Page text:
Okay. But the word embodiment feels a little problematic to me, because it suggests that the psyche is first of another dimension, and then it becomes “embodied.” It seems to me that this flesh is a psyche, that the body is already psyche. That, in some sense, matter is already spirit. The word matter, when we listen with our animal ears, sounds pretty much the same as mater (or mother) yes? It’s largely the same word. Both mater and matter are related to matrix, the ancient Greek word for womb. There is a sense in which matter is the womb of all things. The more conventional notion that matter is inert until it’s animated by spirit seems a fairly flawed notion (and a vaguely sexist one, akin to the idea that “mater,” or mothers generally, are inert or inanimate). Similarly with the body and the psyche. I’m unable to think of the body as an inert or empty vessel, nor of the psyche as some insubstantial fluff that at some moment decides to enter a body and become embodied. Isn’t psyche already bodily, doesn’t psyche have sensuous qualities from the get go?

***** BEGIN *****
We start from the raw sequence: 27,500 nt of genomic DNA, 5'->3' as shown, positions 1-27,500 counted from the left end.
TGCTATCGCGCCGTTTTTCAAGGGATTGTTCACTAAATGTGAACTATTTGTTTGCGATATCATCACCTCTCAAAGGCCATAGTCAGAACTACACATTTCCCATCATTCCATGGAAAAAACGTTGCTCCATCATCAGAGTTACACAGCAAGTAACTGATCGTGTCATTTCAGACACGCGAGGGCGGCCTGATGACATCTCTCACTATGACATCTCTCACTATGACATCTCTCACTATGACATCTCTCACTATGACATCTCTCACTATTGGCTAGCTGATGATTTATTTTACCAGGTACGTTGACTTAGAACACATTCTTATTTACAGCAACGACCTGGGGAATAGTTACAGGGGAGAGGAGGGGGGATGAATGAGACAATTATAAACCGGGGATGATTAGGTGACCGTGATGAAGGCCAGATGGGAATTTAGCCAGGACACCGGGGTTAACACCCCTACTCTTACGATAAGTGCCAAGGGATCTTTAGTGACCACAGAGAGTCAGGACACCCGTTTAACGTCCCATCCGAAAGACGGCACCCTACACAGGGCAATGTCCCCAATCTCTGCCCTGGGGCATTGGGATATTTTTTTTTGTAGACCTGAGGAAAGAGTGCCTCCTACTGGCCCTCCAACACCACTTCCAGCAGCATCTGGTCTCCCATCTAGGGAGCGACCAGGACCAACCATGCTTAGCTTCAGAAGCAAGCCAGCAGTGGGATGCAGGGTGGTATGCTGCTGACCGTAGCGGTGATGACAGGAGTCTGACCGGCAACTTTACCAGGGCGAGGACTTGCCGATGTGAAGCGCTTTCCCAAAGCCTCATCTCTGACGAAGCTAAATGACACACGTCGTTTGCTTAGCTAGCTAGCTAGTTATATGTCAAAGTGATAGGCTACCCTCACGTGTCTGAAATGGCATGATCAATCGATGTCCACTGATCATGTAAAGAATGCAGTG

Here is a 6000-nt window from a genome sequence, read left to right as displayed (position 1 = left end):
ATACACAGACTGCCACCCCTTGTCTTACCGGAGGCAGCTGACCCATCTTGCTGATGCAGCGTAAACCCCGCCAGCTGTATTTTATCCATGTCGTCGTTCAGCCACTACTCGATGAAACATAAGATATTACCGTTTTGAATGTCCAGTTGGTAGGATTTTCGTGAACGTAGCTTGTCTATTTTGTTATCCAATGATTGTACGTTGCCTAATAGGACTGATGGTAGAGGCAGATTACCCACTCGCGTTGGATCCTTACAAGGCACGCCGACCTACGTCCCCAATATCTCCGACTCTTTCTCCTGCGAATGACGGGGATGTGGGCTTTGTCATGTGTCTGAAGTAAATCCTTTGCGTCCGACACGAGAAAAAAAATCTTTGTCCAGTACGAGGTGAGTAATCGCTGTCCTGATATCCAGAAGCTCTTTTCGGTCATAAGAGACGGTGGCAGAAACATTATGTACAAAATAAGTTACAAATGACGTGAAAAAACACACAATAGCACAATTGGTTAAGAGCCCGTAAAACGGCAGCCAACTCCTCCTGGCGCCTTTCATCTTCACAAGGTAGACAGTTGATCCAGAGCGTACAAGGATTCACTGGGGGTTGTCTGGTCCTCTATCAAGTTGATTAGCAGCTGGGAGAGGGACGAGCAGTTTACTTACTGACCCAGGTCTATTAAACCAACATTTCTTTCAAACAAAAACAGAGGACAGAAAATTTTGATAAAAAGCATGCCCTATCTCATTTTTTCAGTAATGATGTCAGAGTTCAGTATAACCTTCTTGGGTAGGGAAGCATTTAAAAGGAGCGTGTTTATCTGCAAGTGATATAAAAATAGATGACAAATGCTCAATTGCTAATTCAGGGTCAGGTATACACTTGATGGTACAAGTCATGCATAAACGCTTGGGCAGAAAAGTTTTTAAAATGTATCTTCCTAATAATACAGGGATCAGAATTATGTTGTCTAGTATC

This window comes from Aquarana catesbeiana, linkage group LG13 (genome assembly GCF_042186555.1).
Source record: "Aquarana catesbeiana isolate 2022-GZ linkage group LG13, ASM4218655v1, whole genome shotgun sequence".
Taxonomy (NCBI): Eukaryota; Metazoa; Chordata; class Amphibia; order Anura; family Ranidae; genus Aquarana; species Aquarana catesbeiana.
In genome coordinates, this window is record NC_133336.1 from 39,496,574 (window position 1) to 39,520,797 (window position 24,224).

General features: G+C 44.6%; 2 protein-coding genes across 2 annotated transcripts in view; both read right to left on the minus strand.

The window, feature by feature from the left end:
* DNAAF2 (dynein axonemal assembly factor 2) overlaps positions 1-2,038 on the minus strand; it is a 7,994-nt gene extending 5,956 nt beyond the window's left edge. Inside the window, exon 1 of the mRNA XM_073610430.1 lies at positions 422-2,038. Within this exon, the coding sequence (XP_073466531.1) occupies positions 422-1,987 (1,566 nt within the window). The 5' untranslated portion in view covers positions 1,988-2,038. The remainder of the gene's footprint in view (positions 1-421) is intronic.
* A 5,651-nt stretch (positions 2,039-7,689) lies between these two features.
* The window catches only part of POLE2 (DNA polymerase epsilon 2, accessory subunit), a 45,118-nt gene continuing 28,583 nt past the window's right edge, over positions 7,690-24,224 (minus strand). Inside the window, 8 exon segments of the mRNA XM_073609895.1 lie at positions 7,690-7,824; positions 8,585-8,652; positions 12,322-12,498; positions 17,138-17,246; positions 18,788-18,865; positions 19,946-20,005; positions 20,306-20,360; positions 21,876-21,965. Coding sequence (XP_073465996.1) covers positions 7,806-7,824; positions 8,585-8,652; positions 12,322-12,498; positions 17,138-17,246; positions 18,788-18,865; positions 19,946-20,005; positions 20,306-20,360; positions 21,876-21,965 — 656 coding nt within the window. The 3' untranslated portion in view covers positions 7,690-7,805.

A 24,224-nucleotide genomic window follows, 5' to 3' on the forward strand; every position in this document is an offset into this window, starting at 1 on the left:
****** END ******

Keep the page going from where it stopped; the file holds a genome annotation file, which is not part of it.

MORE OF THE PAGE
Yet our language, today, doesn’t offer many clear ways to speak of these matters. What’s your sense of it?

∆ David Abram | DAMERY, PATRICIA, and David Abram. “The Environmental Crisis and the Psyche: A Conversation with David Abram and Patricia Damery.” Jung Journal: Culture & Psyche, vol. 7, no. 1, [Taylor & Francis, Ltd., C.G. Jung Institute of San Francisco], 2013, pp. 104–19, https://www.jstor.org/stable/26596525.